An antidote to accidental overdoses of fentanyl, morphine and other opiates will soon be available on the streets of Nova Scotia on a trial basis.
An injection of naloxone can save people from dying if administered within minutes of an opioid overdose. Provinces in central and western Canada have been increasing community access to the drug.
Nova Scotia is the first Atlantic Canadian province to roll out naxoline take-home kits, part of a one-year pilot project in Halifax.
It's long overdue, says Rick Marshall, who's struggling to beat his long-time addiction to opiates, including morphine.
'I don't know how many people we lost'
"I've been knocking these streets now for about 12 years, and wow, I don't know how many people we lost. OD. It's a shame. Hopefully this new project will help that," said Marshall.
Marshall, 60, says naloxone addresses the dilemma drug users face when someone overdoses: they fear calling 911 will result in an arrest, and so do nothing to help the person in distress.
"They don't want to call police because there's too many questions asked: 'Where did he get the drugs? Who shot him up?' Things like that. And [they] avoid the hassle, they just leave them, they die," said Marshall.
Marshall says he would not hesitate to administer the naxolone needle.
Direction 180, a methadone clinic in Halifax, lobbied the Nova Scotia Health Department for the $68,400 to run the pilot project.
The funding will pay for 200 kits, which will include two dosages of naloxone, along with a syringe and alcohol swabs. Latex gloves may also be included.
The money will also cover the cost of training people who will be prescribed the kits: people who use drugs, or are at risk of an accidental overdose.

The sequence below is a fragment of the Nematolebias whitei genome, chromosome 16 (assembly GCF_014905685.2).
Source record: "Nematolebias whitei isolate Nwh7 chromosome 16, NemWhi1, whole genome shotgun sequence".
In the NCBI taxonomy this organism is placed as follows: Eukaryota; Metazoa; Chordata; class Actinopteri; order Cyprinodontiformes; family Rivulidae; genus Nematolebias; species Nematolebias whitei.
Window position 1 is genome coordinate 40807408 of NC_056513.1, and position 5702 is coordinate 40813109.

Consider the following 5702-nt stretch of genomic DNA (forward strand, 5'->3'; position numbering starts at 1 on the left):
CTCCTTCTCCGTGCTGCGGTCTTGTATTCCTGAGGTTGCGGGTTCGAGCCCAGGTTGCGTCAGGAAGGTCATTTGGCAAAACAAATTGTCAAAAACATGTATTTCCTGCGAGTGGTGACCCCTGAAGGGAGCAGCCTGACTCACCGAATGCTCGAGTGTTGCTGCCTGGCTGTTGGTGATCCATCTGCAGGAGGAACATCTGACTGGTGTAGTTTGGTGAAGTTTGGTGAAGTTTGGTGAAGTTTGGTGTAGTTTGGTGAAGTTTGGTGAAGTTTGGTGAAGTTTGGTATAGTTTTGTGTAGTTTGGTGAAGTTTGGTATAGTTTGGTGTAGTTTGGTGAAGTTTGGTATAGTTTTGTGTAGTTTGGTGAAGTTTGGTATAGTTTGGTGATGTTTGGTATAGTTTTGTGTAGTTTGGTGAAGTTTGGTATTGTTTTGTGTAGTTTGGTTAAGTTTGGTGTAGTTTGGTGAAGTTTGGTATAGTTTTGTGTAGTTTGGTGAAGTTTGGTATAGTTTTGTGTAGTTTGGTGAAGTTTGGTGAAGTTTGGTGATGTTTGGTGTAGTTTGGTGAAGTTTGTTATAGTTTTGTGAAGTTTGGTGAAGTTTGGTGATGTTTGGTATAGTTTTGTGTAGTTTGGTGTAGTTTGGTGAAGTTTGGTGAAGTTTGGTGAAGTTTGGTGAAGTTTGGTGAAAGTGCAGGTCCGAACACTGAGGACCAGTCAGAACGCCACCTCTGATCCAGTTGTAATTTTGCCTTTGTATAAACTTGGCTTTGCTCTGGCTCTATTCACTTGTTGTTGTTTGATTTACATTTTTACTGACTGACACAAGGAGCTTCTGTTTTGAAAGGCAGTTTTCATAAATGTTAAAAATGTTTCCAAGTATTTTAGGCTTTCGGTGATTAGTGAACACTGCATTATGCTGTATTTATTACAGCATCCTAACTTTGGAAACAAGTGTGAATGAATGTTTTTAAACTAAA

"Literally, an individual who is in the process of dying from an overdose, when you inject that stuff, within seconds, they'll wake up and get very angry — 'what have you done to me?,'" said Dr. David Saunders, a team member at Direction 180.
"What's happened is their life has been saved, but the side effect of that is they go into immediate withdrawal."
How it works
During an overdose, opioids attach to opioid receptors in the body, causing the person to stop breathing, lose consciousness and die.
Naloxone works by scooting in, binding to the opioid receptors, and "kicks out" the opioids, says Saunders. It must be injected into a muscle immediately after an overdose.
He says he isn't aware if the drug, which has been used in hospitals for decades, has any side effects.
Having drug users inject someone with naloxone shouldn't be an issue, he says, because for the most part they're comfortable using needles safely.
"It has a profound effect, a life-saving effect. So, I think that any risk is very small compared to the potential benefit," said Saunders.
About 120 Nova Scotians die every year from accidental overdoses, according to Cindy MacIsaac, the executive director of Direction 180.
So far this year, 83 people have died of overdoses in Nova Scotia, according to the Medical Examiners Office. Opiates were a factor in 59 of those deaths.
She says a former client, who lived in an apartment building well-known for drug abuse, died last weekend. MacIsaac wonders if the young woman would be alive today if friends or neighbours had access to naloxone.
"Some people think that giving somebody naloxone is a ticket to use more, which isn't the case. It's a chance at life," she said.
It's expected naxolone will be available for use in Halifax by January.